The Right's Jennifer Rubin Problem: A Case Study in Info Disadvantage

I could go on. Rubin insisted that Obama would have a huge problem with the Jewish vote, that hammering on Benghazi could be his undoing. But you get the idea. At every opportunity, Rubin wrote favorably about Romney and his campaign. And she didn't just get things wrong, sometimes absurdly, she always got them wrong in a way that redounded to Team Romney's benefit. If her goal was striving to inform her right-leaning audience with the truth, she was an abject failure.

Is there any other goal that wouldn't be discrediting?   

As I noted, I'd have hesitated, before now, to go on record speculating that her coverage was disingenuous, rather than attributable to the partisan zeal that has gripped plenty of basically honest pundits. But I nearly spit out my effete acai berry smoothie when I read her campaign post-mortem:

Until October it was the Perils of Pauline campaign. It moved in fits and starts on foreign policy. The message was rarely consistent from day to day. Gobs of ads were aired to no apparent effect. The convention speech was a huge missed opportunity. Romney made a lunge now and then in the direction of immigration reform and an alternative health-care plan without giving those topics the attention they deserved. The communications team was the worst of any presidential campaign I have ever seen -- slow and plodding, never able to capitalize on openings. It was hostile, indifferent and unhelpful to media, conservative and mainstream alike.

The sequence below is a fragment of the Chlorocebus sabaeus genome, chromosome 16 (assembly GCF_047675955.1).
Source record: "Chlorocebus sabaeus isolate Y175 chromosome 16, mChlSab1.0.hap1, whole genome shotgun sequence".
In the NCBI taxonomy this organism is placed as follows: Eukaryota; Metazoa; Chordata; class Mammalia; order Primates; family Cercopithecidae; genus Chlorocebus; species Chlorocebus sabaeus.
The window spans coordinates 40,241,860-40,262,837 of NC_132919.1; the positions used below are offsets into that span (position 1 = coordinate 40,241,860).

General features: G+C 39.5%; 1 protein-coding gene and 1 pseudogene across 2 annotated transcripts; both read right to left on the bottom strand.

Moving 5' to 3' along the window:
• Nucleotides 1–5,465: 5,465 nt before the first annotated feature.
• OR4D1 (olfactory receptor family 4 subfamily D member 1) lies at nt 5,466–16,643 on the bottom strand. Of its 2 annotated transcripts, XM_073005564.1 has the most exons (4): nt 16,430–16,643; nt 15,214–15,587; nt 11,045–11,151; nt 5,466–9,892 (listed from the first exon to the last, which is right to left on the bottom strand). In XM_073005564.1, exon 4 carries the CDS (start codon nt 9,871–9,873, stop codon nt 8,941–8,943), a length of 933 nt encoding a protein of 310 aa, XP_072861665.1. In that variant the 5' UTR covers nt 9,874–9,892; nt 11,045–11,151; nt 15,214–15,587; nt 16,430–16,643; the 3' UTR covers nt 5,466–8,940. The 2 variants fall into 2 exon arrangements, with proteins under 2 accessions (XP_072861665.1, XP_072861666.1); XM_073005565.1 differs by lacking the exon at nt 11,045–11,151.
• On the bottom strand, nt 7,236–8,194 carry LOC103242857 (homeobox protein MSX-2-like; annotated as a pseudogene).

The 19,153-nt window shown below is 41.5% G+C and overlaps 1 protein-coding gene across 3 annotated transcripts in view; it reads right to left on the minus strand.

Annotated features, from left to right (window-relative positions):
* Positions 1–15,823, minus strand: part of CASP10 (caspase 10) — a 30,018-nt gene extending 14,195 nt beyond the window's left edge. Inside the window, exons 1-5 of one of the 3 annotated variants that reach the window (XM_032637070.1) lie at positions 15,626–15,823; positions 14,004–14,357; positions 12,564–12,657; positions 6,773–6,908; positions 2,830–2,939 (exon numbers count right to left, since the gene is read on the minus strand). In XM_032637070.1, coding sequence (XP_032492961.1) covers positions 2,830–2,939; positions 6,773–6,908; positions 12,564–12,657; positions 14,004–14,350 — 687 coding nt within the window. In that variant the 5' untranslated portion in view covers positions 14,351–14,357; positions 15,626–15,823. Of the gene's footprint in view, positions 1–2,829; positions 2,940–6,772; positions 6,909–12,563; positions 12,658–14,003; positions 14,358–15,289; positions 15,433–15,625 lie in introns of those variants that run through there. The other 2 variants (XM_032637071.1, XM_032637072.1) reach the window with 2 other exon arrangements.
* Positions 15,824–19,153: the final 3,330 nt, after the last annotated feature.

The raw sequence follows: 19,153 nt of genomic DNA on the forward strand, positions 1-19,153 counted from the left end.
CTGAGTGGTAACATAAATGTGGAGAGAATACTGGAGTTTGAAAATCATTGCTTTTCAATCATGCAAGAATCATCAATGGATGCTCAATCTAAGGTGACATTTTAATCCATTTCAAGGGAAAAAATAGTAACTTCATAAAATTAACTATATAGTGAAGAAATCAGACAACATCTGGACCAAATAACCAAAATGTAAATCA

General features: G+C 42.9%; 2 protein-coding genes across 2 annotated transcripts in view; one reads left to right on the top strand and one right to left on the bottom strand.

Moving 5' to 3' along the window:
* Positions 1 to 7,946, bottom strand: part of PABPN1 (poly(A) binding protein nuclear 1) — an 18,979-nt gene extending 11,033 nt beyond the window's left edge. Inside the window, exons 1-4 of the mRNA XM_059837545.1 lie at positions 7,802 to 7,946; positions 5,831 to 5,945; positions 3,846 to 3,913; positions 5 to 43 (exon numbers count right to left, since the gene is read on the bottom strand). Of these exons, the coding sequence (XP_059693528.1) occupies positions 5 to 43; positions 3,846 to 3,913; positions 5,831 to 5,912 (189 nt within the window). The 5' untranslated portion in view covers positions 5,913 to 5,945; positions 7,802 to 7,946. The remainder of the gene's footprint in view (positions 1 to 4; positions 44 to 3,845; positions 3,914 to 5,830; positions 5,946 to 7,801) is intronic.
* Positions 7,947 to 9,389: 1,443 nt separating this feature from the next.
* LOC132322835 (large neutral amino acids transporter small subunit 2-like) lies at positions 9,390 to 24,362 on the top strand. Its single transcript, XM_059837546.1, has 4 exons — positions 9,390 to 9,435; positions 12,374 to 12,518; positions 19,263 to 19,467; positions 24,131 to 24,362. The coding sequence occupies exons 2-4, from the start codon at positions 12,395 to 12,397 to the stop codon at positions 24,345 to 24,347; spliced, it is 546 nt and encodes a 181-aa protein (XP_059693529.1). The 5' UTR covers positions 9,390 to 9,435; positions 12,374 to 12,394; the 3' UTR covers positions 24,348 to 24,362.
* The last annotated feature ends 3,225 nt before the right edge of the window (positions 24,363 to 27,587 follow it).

That "huge missed opportunity" of a convention speech was covered by Rubin in the Washington Post:

"Mitt Romney accepted the nomination of his party for president with a speech that showed he can rise to an occasion, and let us see a side of him that was compelling and heartbreaking ...When Romney arrived, dramatically walking through the hall, it was a reminder how determined some in the party had been not to like him. No more. He didn't need to toot his own horn. He certainly looked the presidential part. In confident and calm tones, he described the Obama presidency more in sorrow than in anger... He ended to rousing applause.

The speech was succinct and clear, providing a contrast to the president, about whom Romney said had no real plan to revive the economy. It was a mirror image of the speaker: well organized, sentimental, reasoned and optimistic. The irony is the Mitt Romney we've seen on the trail is not complicated or "weird" or lacking warmth or even out of touch. He is, like many men of his generation, somewhat reserved and in a cultural time warp. Tonight, he also showed some mettle and spine... Tonight he took a step in the right direction.

Now she tells us she thought it sucked at the time?

And that, for all the months she was acting as America's most reliable Romney sycophant, she actually thought his campaign was bumbling? Media Matters has more in the same vein. How can this be viewed as anything other than a Rush Limbaugh-style "I'm tired of carrying their water" moment? She didn't say it as brazenly as Limbaugh, but you can't compare her work during the campaign to her post-mortem without concluding that she deliberately misled her readers.

As my colleague James Fallows has just put it, "I can name you five mainstream columnists whose hearts are obviously with the Democrats, and five who are obviously with the Republicans. But I believe that what they're writing or saying reflects what they actually think. I don't know of another staff member of a mainstream news organization who has blithely admitted to telling the public things different from what the journalist actually thought, so as to boost the cause."

"Is the Post entirely comfortable with this?" he asks.

As do I.

In journalism, it doesn't get any more basic than write what you earnestly believe to be true, whether you're on the news desk or the opinion desk -- otherwise you owe your readers the disclosure, "Sometimes I'm going to mislead you in the fashion of a propagandist to sway the election."